Greta Burroughs loves to read. No matter where she is, there is always a book close at hand. Her love of reading began at an early age and blossomed over time to include many different genres, her favorite now being fantasy.
As a preschool and elementary school teacher, Greta tried to instill the joy of reading in the children she worked with. Books were an important part of her classroom and story time was the highlight of the day.
It has been a while since Greta was in a classroom but she had lots of experience in reading to children of various ages and remembers what they enjoyed listening to. She tries to incorporate that knowledge into her work as an author and believes it makes her a better writer of children's books.
"Patchwork Dog and Calico Cat" was written several years before the book was published. The manuscript was put away while she concentrated on her career as a freelance journalist and before that in aviation education. When medical issues kept her from being able to work outside the home, the writing bug hit her and the old manuscript was dusted off, rewritten, illustrated and published.
"Patchwork Dog and Calico Cat" is a collection of five stories about a couple of friends who learn valuable lessons while out on their adventures. There are illustrations to go along with each chapter and questions at the end of each story. The target audience is ages 5-8 but the book can also be read aloud to younger kids.
Greta has also published a young adult fiction fantasy novel entitled "Gerald and the Wee People". Wee People was written for teenagers but adults also enjoy the exploits of the two main characters as they literally fall into another world and interact with the villagers, helping them to defeat a forest god intent on destroying their world. Greta has plans to write a sequel called "The House on Bo-Kay Lane."
Her one nonfiction narrative, "Heartaches and Miracles" describes the roller coaster ride she has been on fighting an autoimmune disorder called ITP. In this book, the author and several other ITPers give an insight into this chronic blood disorder and try to give words of encouragement to others trying to cope with ITP. "Heartaches and Miracles" is also Greta's way of telling the world what ITP is, how it affects its victims and that it is more widespread than most people realize.
That is not the end of her literary itinerary; Greta has several other children's and young adult books in mind for the future.
"House on Bo-Kay Lane" continues the adventure begun in book one in this series, "Gerald and the Wee People".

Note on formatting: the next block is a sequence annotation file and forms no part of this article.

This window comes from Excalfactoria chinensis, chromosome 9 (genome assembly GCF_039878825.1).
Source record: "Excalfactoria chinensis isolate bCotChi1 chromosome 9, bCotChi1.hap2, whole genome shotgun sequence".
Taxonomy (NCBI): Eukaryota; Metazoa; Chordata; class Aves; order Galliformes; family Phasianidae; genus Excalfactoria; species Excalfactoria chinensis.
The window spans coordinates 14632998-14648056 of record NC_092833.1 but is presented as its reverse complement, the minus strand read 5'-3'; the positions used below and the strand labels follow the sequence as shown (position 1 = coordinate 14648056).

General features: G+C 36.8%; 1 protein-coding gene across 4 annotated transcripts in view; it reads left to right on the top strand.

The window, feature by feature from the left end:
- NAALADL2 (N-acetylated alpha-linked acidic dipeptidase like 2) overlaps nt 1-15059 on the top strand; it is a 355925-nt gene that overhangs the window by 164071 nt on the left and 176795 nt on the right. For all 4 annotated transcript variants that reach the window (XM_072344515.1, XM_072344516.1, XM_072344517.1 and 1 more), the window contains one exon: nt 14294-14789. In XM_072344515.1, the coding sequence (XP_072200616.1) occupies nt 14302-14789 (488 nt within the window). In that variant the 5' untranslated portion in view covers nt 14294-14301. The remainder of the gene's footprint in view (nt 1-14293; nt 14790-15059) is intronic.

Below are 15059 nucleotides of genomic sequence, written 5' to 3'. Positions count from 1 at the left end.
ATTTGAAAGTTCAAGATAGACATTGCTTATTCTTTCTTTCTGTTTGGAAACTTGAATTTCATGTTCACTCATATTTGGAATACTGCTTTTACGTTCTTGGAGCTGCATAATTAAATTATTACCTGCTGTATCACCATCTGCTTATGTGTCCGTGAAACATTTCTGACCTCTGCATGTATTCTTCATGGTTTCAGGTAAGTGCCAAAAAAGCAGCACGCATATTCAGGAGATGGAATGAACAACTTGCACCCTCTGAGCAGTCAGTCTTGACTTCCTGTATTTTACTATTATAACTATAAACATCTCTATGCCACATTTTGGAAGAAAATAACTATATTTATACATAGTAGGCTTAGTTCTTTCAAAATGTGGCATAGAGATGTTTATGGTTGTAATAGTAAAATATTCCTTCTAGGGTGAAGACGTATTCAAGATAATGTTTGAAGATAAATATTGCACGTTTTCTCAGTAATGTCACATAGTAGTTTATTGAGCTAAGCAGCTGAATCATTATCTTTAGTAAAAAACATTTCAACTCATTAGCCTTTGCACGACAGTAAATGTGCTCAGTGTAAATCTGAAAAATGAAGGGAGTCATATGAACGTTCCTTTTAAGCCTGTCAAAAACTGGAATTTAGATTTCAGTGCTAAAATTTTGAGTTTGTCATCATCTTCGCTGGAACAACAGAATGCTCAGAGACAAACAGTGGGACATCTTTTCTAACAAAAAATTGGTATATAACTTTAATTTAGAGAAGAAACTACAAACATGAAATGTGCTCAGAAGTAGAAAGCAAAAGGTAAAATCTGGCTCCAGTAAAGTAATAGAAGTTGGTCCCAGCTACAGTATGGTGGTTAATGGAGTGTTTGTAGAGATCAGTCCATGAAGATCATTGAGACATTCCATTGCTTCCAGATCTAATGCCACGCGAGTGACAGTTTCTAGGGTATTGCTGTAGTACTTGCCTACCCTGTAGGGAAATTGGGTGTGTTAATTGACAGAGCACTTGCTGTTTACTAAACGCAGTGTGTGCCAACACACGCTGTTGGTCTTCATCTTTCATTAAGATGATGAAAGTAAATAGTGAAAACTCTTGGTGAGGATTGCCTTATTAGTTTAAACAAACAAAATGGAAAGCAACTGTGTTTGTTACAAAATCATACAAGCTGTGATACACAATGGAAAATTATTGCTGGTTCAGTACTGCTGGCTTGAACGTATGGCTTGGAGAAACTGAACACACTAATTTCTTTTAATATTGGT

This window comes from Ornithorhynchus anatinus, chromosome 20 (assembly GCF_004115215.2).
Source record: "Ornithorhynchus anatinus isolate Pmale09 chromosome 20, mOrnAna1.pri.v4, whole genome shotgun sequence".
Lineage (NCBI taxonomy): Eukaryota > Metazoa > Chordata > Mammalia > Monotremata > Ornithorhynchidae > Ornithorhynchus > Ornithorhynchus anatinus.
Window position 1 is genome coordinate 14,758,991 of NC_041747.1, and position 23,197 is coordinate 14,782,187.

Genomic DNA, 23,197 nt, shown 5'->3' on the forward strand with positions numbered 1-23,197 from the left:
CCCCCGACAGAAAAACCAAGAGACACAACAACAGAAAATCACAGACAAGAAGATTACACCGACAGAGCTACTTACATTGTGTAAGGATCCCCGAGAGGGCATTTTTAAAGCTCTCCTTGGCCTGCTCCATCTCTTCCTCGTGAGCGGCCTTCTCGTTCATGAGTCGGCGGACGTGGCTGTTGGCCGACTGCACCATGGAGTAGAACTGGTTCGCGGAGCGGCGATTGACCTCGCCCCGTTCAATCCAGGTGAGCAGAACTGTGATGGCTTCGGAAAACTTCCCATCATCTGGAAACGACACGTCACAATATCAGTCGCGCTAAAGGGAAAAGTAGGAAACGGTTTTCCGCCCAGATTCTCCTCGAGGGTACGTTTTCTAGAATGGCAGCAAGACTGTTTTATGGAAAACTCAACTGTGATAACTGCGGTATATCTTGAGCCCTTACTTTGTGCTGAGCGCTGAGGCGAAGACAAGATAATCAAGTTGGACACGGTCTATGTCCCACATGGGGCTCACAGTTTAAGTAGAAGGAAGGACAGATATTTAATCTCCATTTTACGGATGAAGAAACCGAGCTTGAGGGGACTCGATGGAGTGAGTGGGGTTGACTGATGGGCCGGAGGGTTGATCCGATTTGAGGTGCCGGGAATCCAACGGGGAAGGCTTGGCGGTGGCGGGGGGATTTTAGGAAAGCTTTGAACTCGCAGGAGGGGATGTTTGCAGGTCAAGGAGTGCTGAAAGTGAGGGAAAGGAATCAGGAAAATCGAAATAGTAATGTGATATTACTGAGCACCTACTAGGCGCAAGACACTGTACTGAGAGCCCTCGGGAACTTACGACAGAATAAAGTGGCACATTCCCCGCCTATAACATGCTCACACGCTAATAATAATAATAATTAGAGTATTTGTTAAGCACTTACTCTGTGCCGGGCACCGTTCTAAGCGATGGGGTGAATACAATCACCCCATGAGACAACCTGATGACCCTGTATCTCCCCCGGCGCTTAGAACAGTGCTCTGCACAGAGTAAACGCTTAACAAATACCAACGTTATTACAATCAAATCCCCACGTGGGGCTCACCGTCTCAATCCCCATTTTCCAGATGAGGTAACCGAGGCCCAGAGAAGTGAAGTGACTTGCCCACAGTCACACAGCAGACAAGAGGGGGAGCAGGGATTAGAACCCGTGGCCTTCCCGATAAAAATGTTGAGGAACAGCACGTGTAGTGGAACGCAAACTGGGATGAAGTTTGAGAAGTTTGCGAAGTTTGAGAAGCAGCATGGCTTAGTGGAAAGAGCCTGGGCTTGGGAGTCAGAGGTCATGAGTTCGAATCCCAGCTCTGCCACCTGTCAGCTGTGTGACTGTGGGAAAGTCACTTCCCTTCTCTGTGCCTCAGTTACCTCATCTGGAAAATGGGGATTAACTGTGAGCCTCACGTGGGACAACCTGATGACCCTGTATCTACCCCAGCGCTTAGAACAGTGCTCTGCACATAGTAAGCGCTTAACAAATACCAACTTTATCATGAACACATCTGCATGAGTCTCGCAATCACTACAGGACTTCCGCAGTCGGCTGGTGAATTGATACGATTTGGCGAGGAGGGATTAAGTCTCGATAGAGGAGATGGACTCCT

Gerald and Vernon believe their time with the wee people came to an end after they returned to their home world but begin to wonder when strange things started to happen at an abandoned house in their neighborhood. Ghostly images of familiar faces from the wee people village are seen in the windows, echoes of voices from the past haunt the boys’ dreams and an undeniable curiosity draws Gerald and Vernon to investigate the mysterious haunted house. What they find takes them back to the world of the wee people and a new adventure begins.
In House on Bo-Kay Lane, a mirror is found in a forgotten room in the far-seers’ training center. Sheela, a far-seer master and Alyson, an apprentice firestarter are unwillingly drawn into the depths of the mirror and wind up in the abandoned house on Bo-Kay Lane. Sheela uses her telepathic skills to enlist the aid of Gerald, Vernon and Gerald’s father, Andrew to help find the way back to the world of the wee people.
That problem resolved, they try to unravel the secrets of the mirror and find that it is a portal between their two worlds, as well as to a time in the future and possibly even to a parallel universe. They also discover that someone is trapped inside the mirror and the decision has to be made as to whether or not to help the trapped soul escape the confines of the portal.
Meanwhile, the wee people discover the origins of their world. That knowledge is not well accepted and leads to discord between them and the outworlders, Gerald, Andrew and Vernon. An uneasy truce paves the way to an understanding and acceptance of the unwelcome facts and eventually to a solution of how to deal with the man in the mirror.
Gerald and the Wee People is a novel intended for young adults but readers of all ages will get carried away in the world of the Wee People.
Gerald and his best friend, Vernon literally fall into a new world when responding to a plea for help. A few years prior to that, the boys had discovered an unusual clearing in the woods where only Gerald had the ability to watch the daily activities that took place in a miniature village.
When creatures started attacking the village, Gerald became more and more concerned about the little inhabitants that he had become attached to. Vernon humored his friend but became concerned when Gerald mentioned one of the villagers coming to him and asking for help.
To prove him wrong, Vernon agreed to venture out to the clearing late one night and show Gerald it was all in his imagination. Instead, Vernon was drawn into the enchanted vision and both boys charged off to the rescue.
While in the wee people village, Gerald and Vernon try to fulfill a prophecy overcoming many dangers and obstacles. The boys help the villagers in their fight against the misshapen ones while also trying to defeat a powerful being intent on destroying all life.
The characters in the book come to life and will make you laugh, cry and root for the underdog. Gerald and the Wee People is an action packed fantasy adventure that will keep you spellbound until the last page.